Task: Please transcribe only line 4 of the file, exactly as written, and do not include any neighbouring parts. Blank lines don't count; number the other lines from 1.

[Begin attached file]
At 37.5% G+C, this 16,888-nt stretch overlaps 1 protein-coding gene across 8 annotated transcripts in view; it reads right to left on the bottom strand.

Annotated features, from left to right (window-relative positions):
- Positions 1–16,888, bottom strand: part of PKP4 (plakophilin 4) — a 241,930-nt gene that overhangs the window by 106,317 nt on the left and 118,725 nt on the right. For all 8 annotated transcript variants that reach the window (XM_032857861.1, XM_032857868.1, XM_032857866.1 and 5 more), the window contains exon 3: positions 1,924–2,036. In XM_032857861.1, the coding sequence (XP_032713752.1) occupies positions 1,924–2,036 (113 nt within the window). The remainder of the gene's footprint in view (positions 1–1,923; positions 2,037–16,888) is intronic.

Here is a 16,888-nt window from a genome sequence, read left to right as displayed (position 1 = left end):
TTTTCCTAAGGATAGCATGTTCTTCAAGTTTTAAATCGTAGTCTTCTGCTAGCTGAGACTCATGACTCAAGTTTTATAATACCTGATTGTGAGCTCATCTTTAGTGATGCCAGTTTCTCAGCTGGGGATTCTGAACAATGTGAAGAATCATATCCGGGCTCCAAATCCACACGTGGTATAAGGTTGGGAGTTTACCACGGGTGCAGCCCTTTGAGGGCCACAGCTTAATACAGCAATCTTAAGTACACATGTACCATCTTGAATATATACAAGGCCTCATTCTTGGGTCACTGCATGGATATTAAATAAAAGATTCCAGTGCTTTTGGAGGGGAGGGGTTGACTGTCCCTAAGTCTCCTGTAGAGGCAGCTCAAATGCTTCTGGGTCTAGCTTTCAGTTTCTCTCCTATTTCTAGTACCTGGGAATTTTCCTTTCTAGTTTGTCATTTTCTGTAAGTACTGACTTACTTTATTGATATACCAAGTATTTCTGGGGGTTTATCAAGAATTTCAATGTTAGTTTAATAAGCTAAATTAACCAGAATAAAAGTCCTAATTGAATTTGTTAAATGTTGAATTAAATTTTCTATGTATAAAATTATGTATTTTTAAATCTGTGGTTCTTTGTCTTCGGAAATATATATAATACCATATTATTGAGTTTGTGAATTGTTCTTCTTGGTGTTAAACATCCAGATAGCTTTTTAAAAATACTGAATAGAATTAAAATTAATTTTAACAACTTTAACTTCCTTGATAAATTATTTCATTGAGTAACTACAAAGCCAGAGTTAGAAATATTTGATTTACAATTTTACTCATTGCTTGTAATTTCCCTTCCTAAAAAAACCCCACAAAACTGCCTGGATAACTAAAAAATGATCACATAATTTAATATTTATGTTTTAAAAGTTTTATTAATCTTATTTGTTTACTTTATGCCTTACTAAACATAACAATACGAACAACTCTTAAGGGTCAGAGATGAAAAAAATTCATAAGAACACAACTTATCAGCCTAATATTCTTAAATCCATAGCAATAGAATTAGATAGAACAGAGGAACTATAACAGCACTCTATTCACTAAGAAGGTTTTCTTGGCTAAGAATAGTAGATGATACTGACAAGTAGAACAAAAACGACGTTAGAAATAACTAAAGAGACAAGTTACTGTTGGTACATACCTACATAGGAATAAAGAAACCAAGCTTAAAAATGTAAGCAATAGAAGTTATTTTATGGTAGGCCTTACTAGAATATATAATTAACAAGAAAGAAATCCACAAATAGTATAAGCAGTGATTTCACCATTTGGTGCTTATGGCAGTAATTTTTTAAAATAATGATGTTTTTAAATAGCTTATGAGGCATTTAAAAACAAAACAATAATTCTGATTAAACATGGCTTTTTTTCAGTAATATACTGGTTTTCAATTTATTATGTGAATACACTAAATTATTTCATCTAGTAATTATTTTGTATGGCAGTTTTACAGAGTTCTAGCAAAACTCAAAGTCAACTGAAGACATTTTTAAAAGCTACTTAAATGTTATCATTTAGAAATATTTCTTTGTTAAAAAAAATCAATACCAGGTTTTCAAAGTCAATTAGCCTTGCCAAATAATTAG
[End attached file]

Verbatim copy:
Here is a 16,888-nt window from a genome sequence, read left to right as displayed (position 1 = left end):